Afghanistan’s music in the Smithsonian collection
By D. A. Sonneborn
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Further acquaintance with Afghanistan’s music will serve to increase our understanding about the culture of a land that in these times is featured daily in our print and broadcast media. We have heard of the fierce local resistance to invaders since Alexander the Great in 330 BC and Genghis Khan in the 13th century (both of them conquered the region), all the way through the more recent and ultimately unsuccessful incursion by The Soviet Union (1979–1989). How the American war that began in 2001 ends, history will tell.
But to set the stage for listening to the music, a quick rundown of a few more key facts will help.
Zoroastrianism, then Buddhism held sway there (ca. 500 BC and ca. 100 BC, respectively) until Islam arrived in the decade before 650 AD. A Sunni empire (the Ghaznavids) arose in the 10th century and countered the eastward spread of Shia Islam from Iran. Even today Afghanistan is predominantly Sunni, though a significant minority follows the Shia path. In 1747 a successful military commander of Pashtun origin named Ahmed Shah Durrani founded a monarchy which after a few years of militant expansion encompassed much of today’s Afghanistan―though the borders were not finalized until 1895, when Great Britain and Russia agreed to keep Afghanistan as a buffer zone between their imperial domains of influence. Today, Pashtuns comprise half of the Afghan population and hold the reins of political power.
Afghanistan’s multiethnic cultural landscape is complex. A crossroads of East-West and North-South trade routes, its western neighbor is Iran; to the south lie Pakistan and India; Turkmenistan, Uzbekistan, and Tajikistan, three former Soviet Socialist Republics, mark the frontier to the north; and via the long finger of the Wakhan Corridor it shares an eastern border with China.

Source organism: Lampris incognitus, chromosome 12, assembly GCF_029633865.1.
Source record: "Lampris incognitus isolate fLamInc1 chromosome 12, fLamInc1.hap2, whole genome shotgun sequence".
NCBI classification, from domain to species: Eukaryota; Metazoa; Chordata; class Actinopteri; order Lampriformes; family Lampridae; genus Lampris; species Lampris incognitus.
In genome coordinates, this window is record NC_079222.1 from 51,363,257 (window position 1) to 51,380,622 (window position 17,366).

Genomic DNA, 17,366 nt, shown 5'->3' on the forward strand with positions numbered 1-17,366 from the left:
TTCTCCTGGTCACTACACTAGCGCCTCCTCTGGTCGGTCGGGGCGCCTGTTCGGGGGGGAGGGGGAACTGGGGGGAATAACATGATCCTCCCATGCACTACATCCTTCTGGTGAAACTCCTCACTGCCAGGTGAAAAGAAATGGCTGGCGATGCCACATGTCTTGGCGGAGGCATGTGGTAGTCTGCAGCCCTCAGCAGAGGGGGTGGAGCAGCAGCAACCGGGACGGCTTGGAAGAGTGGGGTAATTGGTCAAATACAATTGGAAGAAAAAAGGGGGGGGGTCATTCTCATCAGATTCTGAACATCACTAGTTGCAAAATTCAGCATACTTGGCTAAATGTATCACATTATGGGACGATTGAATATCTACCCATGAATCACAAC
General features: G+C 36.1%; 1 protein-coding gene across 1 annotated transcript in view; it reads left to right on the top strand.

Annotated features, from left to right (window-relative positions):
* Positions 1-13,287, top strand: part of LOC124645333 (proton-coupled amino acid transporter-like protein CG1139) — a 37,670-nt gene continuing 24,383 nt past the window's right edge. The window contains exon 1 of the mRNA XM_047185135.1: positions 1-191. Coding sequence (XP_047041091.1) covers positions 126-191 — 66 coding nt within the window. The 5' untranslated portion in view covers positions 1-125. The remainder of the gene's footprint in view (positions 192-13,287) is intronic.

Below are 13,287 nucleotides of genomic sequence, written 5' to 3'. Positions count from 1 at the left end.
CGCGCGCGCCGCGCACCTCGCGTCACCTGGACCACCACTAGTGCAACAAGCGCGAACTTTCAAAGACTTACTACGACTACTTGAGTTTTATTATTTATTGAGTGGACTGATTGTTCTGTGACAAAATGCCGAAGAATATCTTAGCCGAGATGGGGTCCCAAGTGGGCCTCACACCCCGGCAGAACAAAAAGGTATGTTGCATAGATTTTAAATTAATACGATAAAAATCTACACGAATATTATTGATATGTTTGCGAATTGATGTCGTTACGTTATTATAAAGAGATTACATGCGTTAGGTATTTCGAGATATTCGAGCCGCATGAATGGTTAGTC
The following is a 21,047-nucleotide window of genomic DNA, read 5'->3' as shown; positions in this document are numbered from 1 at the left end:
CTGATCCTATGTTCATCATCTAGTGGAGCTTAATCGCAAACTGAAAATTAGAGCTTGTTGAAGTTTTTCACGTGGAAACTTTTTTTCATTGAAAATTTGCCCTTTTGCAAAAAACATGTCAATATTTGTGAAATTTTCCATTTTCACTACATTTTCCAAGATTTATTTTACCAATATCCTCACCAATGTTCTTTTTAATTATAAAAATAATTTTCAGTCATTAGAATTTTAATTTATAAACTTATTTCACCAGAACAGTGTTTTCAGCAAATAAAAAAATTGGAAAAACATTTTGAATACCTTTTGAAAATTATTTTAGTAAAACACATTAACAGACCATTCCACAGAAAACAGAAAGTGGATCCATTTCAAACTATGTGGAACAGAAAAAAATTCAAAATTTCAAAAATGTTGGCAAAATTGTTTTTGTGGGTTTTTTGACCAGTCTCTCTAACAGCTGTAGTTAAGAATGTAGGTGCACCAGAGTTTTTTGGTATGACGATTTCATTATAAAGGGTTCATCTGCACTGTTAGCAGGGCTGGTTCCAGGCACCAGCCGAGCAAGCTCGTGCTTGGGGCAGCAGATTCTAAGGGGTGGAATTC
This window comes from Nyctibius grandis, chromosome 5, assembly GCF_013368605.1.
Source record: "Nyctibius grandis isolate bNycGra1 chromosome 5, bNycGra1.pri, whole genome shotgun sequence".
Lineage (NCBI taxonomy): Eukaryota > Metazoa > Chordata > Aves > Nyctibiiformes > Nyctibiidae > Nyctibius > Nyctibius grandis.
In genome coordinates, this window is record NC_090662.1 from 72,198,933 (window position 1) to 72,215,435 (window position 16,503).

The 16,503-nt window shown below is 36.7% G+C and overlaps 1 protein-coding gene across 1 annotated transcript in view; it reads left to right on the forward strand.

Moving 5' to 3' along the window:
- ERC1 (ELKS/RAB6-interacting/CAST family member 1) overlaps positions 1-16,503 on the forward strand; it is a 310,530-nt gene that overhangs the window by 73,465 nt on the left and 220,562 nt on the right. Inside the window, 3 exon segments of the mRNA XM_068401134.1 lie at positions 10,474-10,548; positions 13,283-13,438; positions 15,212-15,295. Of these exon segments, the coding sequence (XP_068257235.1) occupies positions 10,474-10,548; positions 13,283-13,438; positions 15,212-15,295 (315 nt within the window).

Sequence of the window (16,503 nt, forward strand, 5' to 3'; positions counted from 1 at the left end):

Afghanistan was profoundly influenced by Persian and Indian cultures over many centuries. While the official national languages today are Dari (a dialect of Persian) and Pashto, a bit over a century ago Hindi was important as well.
Musically, in fact, Afghanistan is especially interesting as a meeting place of Persian and North Indian classical music traditions. Experts and aficionados familiar with the music of one or the other of those regions’ music tradition may claim that Afghan music is primarily Persian or Indian, but the reality is more complicated.
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Homayun Sakhi is the outstanding Afghan rubâb player of his generation, a brilliant virtuoso endowed with a charismatic musical presence and personality.
Making of the album “In the Footsteps of Babur”
Six musicians from Central Asia, Afghanistan, Northern India, were brought together with the aim of merging their musical instruments and traditions to create new sounds.